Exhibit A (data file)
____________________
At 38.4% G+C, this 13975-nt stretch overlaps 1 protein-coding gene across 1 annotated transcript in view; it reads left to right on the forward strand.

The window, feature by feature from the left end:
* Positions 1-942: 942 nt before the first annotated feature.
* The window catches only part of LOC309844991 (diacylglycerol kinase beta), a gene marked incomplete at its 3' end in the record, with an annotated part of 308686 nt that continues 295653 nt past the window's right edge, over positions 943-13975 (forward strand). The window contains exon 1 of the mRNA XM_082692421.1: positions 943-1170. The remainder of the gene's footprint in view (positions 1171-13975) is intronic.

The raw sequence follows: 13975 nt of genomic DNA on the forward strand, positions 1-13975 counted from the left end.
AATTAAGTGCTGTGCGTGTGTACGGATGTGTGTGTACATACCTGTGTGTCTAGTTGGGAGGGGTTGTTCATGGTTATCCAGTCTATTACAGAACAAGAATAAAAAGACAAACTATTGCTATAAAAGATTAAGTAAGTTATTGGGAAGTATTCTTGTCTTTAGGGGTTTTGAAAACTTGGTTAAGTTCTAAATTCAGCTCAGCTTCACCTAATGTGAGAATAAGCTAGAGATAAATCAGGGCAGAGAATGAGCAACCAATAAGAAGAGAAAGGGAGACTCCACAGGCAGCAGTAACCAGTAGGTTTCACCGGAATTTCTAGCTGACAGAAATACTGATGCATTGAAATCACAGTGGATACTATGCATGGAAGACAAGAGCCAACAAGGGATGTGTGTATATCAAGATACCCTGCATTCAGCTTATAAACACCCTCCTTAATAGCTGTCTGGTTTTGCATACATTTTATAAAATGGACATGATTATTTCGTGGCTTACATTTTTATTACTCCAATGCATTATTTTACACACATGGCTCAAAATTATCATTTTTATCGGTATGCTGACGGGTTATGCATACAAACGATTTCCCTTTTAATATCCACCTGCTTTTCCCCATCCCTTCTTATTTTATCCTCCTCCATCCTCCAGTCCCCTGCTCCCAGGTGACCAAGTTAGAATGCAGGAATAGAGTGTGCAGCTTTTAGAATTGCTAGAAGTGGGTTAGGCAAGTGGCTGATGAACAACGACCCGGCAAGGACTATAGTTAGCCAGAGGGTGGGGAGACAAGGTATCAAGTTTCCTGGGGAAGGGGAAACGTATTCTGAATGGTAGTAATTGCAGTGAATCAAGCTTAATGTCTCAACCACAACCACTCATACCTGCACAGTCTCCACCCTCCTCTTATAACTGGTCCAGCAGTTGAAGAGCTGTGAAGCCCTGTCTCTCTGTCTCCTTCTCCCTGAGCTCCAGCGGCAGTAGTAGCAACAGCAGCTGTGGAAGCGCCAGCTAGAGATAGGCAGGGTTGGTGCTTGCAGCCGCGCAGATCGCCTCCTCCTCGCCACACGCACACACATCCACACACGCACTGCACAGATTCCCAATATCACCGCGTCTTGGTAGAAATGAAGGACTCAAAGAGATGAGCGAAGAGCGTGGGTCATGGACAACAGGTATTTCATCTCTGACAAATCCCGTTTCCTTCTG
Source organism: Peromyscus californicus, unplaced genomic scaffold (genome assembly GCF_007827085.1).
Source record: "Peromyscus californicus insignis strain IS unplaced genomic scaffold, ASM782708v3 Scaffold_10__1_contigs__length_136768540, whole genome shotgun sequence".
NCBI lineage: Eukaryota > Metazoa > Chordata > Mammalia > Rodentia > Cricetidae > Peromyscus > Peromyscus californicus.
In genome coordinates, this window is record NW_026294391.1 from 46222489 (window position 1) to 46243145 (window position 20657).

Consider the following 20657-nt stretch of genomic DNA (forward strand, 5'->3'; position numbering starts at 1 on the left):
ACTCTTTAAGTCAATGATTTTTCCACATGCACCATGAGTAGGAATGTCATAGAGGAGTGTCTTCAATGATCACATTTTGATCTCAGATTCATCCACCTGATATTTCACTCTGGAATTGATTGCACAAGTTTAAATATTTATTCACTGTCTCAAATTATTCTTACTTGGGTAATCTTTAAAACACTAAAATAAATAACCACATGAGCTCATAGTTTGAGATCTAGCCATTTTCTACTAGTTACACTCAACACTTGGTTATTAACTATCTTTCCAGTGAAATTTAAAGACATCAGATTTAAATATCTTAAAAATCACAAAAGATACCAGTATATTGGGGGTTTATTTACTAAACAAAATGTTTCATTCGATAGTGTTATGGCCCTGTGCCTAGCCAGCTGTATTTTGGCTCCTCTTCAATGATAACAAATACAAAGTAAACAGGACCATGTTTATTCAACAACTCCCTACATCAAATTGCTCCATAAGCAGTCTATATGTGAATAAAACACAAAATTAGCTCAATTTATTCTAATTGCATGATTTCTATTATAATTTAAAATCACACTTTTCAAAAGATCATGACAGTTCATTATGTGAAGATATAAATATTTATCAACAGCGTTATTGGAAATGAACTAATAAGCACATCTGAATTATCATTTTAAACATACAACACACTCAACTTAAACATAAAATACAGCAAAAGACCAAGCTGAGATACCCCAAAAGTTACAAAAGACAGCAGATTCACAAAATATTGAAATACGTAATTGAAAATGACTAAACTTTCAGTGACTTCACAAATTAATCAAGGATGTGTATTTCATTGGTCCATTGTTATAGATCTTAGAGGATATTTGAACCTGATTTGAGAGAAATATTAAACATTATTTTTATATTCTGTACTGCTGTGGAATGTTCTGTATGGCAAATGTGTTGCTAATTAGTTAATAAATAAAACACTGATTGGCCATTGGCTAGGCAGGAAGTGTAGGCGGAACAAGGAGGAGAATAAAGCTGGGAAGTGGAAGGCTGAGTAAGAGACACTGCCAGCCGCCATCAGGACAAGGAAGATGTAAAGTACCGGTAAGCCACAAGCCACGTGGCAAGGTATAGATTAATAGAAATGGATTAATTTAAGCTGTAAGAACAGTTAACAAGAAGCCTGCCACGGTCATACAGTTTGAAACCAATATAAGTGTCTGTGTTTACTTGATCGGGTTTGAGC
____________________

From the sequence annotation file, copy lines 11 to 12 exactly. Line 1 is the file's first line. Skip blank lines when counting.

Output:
Consider the following 20657-nt stretch of genomic DNA (forward strand, 5'->3'; position numbering starts at 1 on the left):
ACTCTTTAAGTCAATGATTTTTCCACATGCACCATGAGTAGGAATGTCATAGAGGAGTGTCTTCAATGATCACATTTTGATCTCAGATTCATCCACCTGATATTTCACTCTGGAATTGATTGCACAAGTTTAAATATTTATTCACTGTCTCAAATTATTCTTACTTGGGTAATCTTTAAAACACTAAAATAAATAACCACATGAGCTCATAGTTTGAGATCTAGCCATTTTCTACTAGTTACACTCAACACTTGGTTATTAACTATCTTTCCAGTGAAATTTAAAGACATCAGATTTAAATATCTTAAAAATCACAAAAGATACCAGTATATTGGGGGTTTATTTACTAAACAAAATGTTTCATTCGATAGTGTTATGGCCCTGTGCCTAGCCAGCTGTATTTTGGCTCCTCTTCAATGATAACAAATACAAAGTAAACAGGACCATGTTTATTCAACAACTCCCTACATCAAATTGCTCCATAAGCAGTCTATATGTGAATAAAACACAAAATTAGCTCAATTTATTCTAATTGCATGATTTCTATTATAATTTAAAATCACACTTTTCAAAAGATCATGACAGTTCATTATGTGAAGATATAAATATTTATCAACAGCGTTATTGGAAATGAACTAATAAGCACATCTGAATTATCATTTTAAACATACAACACACTCAACTTAAACATAAAATACAGCAAAAGACCAAGCTGAGATACCCCAAAAGTTACAAAAGACAGCAGATTCACAAAATATTGAAATACGTAATTGAAAATGACTAAACTTTCAGTGACTTCACAAATTAATCAAGGATGTGTATTTCATTGGTCCATTGTTATAGATCTTAGAGGATATTTGAACCTGATTTGAGAGAAATATTAAACATTATTTTTATATTCTGTACTGCTGTGGAATGTTCTGTATGGCAAATGTGTTGCTAATTAGTTAATAAATAAAACACTGATTGGCCATTGGCTAGGCAGGAAGTGTAGGCGGAACAAGGAGGAGAATAAAGCTGGGAAGTGGAAGGCTGAGTAAGAGACACTGCCAGCCGCCATCAGGACAAGGAAGATGTAAAGTACCGGTAAGCCACAAGCCACGTGGCAAGGTATAGATTAATAGAAATGGATTAATTTAAGCTGTAAGAACAGTTAACAAGAAGCCTGCCACGGTCATACAGTTTGAAACCAATATAAGTGTCTGTGTTTACTTGATCGGGTTTGAGC